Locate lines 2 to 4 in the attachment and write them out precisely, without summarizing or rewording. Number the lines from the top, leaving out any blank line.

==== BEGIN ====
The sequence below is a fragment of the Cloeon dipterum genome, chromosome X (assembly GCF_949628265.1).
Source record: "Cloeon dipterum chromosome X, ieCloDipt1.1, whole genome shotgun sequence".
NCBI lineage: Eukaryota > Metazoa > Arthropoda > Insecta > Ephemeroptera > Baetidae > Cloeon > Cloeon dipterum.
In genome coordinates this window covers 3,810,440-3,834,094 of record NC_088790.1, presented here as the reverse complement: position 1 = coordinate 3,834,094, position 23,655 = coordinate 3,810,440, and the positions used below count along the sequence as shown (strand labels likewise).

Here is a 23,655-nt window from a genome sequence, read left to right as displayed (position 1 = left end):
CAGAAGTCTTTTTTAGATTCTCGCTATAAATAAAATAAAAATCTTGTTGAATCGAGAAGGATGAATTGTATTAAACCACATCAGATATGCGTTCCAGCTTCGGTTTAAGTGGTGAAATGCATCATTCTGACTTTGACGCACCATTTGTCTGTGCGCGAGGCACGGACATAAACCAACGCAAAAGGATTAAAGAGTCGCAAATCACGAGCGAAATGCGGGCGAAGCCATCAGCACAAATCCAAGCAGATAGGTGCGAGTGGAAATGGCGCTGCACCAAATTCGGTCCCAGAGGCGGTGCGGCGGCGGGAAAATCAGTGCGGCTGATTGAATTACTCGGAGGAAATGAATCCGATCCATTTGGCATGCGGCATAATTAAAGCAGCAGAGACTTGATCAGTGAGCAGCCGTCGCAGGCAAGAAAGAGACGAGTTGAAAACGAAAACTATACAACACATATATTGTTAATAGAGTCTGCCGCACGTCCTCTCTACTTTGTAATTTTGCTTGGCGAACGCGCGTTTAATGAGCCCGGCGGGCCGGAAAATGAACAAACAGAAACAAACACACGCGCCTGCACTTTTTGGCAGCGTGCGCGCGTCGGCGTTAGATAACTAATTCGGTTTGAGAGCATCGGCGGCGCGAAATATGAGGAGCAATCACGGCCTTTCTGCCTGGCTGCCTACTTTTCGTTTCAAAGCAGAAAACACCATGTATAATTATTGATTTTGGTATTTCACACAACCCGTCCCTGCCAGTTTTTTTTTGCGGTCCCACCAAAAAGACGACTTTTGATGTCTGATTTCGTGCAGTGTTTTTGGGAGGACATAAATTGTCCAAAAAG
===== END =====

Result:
Source record: "Cloeon dipterum chromosome X, ieCloDipt1.1, whole genome shotgun sequence".
NCBI lineage: Eukaryota > Metazoa > Arthropoda > Insecta > Ephemeroptera > Baetidae > Cloeon > Cloeon dipterum.
In genome coordinates this window covers 3,810,440-3,834,094 of record NC_088790.1, presented here as the reverse complement: position 1 = coordinate 3,834,094, position 23,655 = coordinate 3,810,440, and the positions used below count along the sequence as shown (strand labels likewise).